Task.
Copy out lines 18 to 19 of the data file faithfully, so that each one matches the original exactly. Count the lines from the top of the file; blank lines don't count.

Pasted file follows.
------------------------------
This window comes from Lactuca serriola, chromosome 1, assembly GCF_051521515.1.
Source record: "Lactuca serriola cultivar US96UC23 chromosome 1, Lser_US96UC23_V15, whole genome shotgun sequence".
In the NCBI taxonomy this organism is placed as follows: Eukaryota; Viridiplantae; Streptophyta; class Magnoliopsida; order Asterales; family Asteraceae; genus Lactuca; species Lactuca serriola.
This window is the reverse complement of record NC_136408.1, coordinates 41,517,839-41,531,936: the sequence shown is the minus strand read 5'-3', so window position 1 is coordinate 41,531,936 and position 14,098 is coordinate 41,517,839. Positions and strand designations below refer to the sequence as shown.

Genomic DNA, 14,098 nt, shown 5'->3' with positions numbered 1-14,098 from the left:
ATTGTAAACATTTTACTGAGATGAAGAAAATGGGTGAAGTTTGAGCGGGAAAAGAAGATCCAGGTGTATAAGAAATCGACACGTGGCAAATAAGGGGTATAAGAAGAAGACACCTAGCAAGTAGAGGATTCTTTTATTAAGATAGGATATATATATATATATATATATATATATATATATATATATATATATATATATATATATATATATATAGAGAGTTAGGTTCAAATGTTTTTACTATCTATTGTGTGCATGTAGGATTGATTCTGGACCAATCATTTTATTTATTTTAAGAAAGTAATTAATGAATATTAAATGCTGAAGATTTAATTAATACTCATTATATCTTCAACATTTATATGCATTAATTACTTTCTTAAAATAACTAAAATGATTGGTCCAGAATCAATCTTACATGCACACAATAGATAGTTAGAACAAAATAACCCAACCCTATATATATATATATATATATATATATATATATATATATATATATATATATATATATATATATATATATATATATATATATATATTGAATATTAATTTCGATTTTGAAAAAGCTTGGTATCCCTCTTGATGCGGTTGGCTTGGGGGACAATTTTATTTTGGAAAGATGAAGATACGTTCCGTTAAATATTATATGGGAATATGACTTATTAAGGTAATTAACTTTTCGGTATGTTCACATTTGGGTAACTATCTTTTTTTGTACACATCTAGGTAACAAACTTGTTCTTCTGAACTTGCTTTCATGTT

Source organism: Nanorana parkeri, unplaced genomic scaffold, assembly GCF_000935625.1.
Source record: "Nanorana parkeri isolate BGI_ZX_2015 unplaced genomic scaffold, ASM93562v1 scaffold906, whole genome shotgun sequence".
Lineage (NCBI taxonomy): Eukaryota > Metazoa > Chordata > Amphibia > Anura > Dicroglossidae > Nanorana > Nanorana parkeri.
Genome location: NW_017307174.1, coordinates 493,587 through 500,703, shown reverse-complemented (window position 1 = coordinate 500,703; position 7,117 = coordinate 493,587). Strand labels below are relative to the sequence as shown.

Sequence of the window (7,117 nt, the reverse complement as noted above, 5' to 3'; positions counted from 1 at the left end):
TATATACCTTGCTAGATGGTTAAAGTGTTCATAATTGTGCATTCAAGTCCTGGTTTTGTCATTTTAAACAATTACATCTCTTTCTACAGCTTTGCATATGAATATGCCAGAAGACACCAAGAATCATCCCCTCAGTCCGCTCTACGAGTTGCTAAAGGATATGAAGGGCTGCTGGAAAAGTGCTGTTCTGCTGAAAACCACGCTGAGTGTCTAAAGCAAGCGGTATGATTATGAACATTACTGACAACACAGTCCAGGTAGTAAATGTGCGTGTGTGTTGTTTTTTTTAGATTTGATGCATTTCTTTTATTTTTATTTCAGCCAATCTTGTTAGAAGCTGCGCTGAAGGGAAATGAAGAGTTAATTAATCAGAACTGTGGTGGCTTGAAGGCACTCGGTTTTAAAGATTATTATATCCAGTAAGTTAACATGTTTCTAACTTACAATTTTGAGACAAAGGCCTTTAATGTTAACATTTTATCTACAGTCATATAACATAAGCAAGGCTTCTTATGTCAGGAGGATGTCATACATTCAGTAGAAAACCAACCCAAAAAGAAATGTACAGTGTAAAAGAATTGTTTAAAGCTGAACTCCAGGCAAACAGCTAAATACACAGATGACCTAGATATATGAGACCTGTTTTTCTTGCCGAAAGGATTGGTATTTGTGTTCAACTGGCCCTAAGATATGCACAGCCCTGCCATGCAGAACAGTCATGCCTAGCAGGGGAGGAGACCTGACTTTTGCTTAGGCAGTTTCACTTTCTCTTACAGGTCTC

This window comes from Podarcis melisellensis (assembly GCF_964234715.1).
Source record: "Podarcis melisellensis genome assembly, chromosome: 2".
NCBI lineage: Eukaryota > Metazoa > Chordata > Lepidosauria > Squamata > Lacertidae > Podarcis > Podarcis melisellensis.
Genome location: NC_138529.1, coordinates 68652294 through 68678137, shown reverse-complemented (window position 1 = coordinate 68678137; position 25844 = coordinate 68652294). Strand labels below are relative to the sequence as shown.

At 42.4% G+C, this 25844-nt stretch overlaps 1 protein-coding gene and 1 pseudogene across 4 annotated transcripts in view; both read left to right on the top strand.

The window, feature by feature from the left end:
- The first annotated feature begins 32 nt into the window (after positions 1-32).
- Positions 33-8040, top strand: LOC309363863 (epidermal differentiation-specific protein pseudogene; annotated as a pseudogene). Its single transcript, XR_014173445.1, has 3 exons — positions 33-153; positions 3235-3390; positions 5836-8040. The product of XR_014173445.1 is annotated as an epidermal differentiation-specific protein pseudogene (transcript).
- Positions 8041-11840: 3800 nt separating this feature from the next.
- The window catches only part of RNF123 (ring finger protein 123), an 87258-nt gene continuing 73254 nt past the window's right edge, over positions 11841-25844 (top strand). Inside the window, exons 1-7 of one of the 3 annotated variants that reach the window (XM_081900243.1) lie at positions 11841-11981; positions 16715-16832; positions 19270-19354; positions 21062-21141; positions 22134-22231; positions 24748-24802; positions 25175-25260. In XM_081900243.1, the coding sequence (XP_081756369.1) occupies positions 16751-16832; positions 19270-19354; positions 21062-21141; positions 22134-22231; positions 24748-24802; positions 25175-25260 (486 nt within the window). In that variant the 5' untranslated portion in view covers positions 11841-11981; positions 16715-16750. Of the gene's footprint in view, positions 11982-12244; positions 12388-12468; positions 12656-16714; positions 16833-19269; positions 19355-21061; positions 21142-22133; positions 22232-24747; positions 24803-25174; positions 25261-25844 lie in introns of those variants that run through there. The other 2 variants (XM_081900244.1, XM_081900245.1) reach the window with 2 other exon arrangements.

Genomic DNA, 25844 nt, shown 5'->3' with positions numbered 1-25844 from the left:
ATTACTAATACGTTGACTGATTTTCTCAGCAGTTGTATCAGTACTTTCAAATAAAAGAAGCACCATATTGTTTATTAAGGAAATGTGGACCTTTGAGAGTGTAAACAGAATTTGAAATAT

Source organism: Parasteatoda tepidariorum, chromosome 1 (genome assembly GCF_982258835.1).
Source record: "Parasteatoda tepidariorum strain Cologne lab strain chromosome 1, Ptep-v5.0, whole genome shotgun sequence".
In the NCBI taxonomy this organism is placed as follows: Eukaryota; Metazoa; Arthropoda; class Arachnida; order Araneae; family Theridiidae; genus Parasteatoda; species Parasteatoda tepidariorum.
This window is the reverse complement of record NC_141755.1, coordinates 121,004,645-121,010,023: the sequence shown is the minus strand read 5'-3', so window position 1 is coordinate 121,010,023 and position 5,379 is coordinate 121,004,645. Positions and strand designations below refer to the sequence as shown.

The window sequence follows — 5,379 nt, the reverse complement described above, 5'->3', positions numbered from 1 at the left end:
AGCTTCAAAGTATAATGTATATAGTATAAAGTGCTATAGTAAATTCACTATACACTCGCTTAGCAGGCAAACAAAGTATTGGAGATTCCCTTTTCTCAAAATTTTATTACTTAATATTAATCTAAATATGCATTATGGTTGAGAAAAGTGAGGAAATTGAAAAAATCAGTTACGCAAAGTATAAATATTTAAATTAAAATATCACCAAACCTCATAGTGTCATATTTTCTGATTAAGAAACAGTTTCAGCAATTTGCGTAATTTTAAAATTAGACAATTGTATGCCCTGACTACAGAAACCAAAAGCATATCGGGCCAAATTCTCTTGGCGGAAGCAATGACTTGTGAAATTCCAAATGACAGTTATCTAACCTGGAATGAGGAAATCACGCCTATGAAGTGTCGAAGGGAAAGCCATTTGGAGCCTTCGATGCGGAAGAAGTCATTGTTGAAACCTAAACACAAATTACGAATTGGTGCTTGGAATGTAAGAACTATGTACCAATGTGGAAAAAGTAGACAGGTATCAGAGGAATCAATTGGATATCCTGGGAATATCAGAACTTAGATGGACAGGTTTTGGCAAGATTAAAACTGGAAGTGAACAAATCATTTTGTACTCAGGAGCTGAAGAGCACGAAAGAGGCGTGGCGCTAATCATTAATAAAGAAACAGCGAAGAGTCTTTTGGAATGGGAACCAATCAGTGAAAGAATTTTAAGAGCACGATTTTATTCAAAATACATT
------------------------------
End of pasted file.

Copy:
The window, feature by feature from the left end:
- The first annotated feature begins 32 nt into the window (after positions 1-32).